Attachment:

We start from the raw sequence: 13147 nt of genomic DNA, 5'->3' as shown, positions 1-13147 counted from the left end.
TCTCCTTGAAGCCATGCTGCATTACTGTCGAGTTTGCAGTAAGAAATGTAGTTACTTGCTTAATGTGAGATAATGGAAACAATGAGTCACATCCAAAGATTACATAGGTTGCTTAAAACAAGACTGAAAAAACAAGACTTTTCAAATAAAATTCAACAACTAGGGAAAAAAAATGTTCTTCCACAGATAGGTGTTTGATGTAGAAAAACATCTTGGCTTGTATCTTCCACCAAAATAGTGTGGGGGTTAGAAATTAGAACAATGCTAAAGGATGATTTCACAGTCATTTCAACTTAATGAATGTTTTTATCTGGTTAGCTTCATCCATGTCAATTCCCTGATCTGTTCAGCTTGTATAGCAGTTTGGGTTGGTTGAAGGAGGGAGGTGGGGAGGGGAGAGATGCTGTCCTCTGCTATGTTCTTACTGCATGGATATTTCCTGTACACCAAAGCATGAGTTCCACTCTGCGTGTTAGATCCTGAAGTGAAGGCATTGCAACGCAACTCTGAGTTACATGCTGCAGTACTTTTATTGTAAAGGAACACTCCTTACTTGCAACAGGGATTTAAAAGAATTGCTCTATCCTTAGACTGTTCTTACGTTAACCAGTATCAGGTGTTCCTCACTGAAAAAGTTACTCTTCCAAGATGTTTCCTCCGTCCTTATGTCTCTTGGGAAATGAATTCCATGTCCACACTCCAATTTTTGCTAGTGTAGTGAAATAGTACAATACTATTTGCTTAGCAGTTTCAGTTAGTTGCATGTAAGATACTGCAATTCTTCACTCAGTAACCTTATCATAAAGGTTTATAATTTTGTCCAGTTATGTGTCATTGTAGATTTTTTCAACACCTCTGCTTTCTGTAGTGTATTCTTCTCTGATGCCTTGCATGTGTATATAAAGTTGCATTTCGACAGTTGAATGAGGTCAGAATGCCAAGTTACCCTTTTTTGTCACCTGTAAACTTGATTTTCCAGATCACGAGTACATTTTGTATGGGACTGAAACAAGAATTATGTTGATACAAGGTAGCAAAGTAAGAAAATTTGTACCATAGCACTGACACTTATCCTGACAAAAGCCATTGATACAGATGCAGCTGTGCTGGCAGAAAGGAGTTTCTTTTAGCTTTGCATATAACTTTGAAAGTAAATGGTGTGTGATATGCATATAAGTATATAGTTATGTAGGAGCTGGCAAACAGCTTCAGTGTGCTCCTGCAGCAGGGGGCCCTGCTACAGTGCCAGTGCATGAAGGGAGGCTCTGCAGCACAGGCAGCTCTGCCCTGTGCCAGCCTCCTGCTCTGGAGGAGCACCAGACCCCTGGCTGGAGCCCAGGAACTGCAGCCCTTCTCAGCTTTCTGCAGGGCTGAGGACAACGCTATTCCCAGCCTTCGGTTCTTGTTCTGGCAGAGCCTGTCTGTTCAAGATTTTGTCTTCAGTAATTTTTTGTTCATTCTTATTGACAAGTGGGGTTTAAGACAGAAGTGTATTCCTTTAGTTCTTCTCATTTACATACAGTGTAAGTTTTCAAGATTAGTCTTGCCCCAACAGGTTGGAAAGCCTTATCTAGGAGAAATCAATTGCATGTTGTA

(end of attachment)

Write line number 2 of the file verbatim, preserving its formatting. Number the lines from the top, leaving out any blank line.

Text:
TCTCCTTGAAGCCATGCTGCATTACTGTCGAGTTTGCAGTAAGAAATGTAGTTACTTGCTTAATGTGAGATAATGGAAACAATGAGTCACATCCAAAGATTACATAGGTTGCTTAAAACAAGACTGAAAAAACAAGACTTTTCAAATAAAATTCAACAACTAGGGAAAAAAAATGTTCTTCCACAGATAGGTGTTTGATGTAGAAAAACATCTTGGCTTGTATCTTCCACCAAAATAGTGTGGGGGTTAGAAATTAGAACAATGCTAAAGGATGATTTCACAGTCATTTCAACTTAATGAATGTTTTTATCTGGTTAGCTTCATCCATGTCAATTCCCTGATCTGTTCAGCTTGTATAGCAGTTTGGGTTGGTTGAAGGAGGGAGGTGGGGAGGGGAGAGATGCTGTCCTCTGCTATGTTCTTACTGCATGGATATTTCCTGTACACCAAAGCATGAGTTCCACTCTGCGTGTTAGATCCTGAAGTGAAGGCATTGCAACGCAACTCTGAGTTACATGCTGCAGTACTTTTATTGTAAAGGAACACTCCTTACTTGCAACAGGGATTTAAAAGAATTGCTCTATCCTTAGACTGTTCTTACGTTAACCAGTATCAGGTGTTCCTCACTGAAAAAGTTACTCTTCCAAGATGTTTCCTCCGTCCTTATGTCTCTTGGGAAATGAATTCCATGTCCACACTCCAATTTTTGCTAGTGTAGTGAAATAGTACAATACTATTTGCTTAGCAGTTTCAGTTAGTTGCATGTAAGATACTGCAATTCTTCACTCAGTAACCTTATCATAAAGGTTTATAATTTTGTCCAGTTATGTGTCATTGTAGATTTTTTCAACACCTCTGCTTTCTGTAGTGTATTCTTCTCTGATGCCTTGCATGTGTATATAAAGTTGCATTTCGACAGTTGAATGAGGTCAGAATGCCAAGTTACCCTTTTTTGTCACCTGTAAACTTGATTTTCCAGATCACGAGTACATTTTGTATGGGACTGAAACAAGAATTATGTTGATACAAGGTAGCAAAGTAAGAAAATTTGTACCATAGCACTGACACTTATCCTGACAAAAGCCATTGATACAGATGCAGCTGTGCTGGCAGAAAGGAGTTTCTTTTAGCTTTGCATATAACTTTGAAAGTAAATGGTGTGTGATATGCATATAAGTATATAGTTATGTAGGAGCTGGCAAACAGCTTCAGTGTGCTCCTGCAGCAGGGGGCCCTGCTACAGTGCCAGTGCATGAAGGGAGGCTCTGCAGCACAGGCAGCTCTGCCCTGTGCCAGCCTCCTGCTCTGGAGGAGCACCAGACCCCTGGCTGGAGCCCAGGAACTGCAGCCCTTCTCAGCTTTCTGCAGGGCTGAGGACAACGCTATTCCCAGCCTTCGGTTCTTGTTCTGGCAGAGCCTGTCTGTTCAAGATTTTGTCTTCAGTAATTTTTTGTTCATTCTTATTGACAAGTGGGGTTTAAGACAGAAGTGTATTCCTTTAGTTCTTCTCATTTACATACAGTGTAAGTTTTCAAGATTAGTCTTGCCCCAACAGGTTGGAAAGCCTTATCTAGGAGAAATCAATTGCATGTTGTA